With The Handmaid’s Tale on our TV screens – and more politically relevant than ever before – what better time to read a new novel inspired by Margaret Atwood’s dystopian classic?
Only in Alderman’s novel the women aren’t enslaved by the patriarchy: they smash it. Suddenly imbued with the power to electrocute their mostly male oppressors, they take over the reigns.
What happens next will shock you, as the clickbaiters and the punmakers say.
Alderman’s book leans more heavily into the sci-fi than Atwood’s book did, but it’s still grounded – focused firmly on the people and the politics rather than the superpowers themselves.
The means through which the women take over is ultimately not really important – what matters to Alderman is what happens once they do.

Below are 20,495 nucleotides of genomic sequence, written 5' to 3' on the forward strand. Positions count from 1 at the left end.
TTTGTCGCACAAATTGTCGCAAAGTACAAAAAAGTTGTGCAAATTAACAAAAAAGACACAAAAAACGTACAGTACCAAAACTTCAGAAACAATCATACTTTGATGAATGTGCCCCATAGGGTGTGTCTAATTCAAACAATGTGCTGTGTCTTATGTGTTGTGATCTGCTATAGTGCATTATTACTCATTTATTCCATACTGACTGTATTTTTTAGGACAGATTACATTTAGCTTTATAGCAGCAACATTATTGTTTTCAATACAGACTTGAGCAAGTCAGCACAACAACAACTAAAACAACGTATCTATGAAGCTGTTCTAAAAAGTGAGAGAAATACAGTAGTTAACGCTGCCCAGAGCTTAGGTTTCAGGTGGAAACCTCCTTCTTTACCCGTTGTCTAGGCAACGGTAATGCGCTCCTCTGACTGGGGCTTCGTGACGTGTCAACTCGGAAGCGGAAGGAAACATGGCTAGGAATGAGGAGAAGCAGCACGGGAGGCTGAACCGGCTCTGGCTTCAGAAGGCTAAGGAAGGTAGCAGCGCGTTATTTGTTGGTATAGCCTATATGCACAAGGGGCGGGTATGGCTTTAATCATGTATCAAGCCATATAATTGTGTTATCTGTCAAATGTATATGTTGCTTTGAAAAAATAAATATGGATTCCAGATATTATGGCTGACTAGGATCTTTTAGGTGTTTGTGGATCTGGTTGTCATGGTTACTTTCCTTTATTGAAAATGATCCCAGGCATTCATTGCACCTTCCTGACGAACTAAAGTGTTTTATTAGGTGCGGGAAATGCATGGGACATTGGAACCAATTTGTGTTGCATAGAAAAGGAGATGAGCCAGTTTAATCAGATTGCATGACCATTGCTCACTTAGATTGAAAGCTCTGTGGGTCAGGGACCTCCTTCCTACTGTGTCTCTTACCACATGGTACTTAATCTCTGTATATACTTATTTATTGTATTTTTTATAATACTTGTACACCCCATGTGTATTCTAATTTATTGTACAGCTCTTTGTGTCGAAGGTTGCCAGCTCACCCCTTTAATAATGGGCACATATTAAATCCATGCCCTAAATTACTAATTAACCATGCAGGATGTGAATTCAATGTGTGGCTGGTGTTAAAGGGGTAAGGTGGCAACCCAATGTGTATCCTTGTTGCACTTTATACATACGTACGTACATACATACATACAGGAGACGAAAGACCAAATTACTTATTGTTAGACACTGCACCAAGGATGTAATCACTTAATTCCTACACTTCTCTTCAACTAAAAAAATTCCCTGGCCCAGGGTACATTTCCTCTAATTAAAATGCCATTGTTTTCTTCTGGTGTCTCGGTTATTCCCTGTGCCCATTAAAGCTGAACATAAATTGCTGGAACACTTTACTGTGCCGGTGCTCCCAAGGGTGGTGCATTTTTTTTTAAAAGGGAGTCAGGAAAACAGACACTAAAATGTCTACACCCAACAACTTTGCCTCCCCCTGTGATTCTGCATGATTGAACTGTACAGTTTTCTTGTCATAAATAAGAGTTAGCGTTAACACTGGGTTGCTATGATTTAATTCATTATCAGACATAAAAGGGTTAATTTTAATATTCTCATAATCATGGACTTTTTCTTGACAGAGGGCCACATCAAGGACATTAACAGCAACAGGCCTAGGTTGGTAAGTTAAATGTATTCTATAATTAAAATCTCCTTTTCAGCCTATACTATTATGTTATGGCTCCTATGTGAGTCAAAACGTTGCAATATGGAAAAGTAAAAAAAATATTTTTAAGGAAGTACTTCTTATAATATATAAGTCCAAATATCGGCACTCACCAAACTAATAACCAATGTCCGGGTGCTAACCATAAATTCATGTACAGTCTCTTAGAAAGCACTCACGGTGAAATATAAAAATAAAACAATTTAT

A bright, shining future of peace, prosperity and equality? Not so much.
We follow the stories of four central characters – rising political star Margot; cockney criminal Roxy; abuse-victim turned evangelical cult leader Allie; and young male journalist Tunde – from the time the power first emerges to a cataclysmic tipping point ten years later.
It soon becomes clear that “the power” of the title refers less to the electricity the women funnel through their fingertips than it does the dominance it delivers them. And power, as we know all too well, corrupts – whether you’re man or woman.
Murder, genocide and even rape are not gendered imperatives, the book suggests – rather they are the byproducts of untrammelled power. Because what is power, really, other than the ability and willingness to make people afraid of you?
Perhaps The Power will not have the same enduring effect of its classic forebear, but it’s a smart blast of speculative literary fiction nonetheless.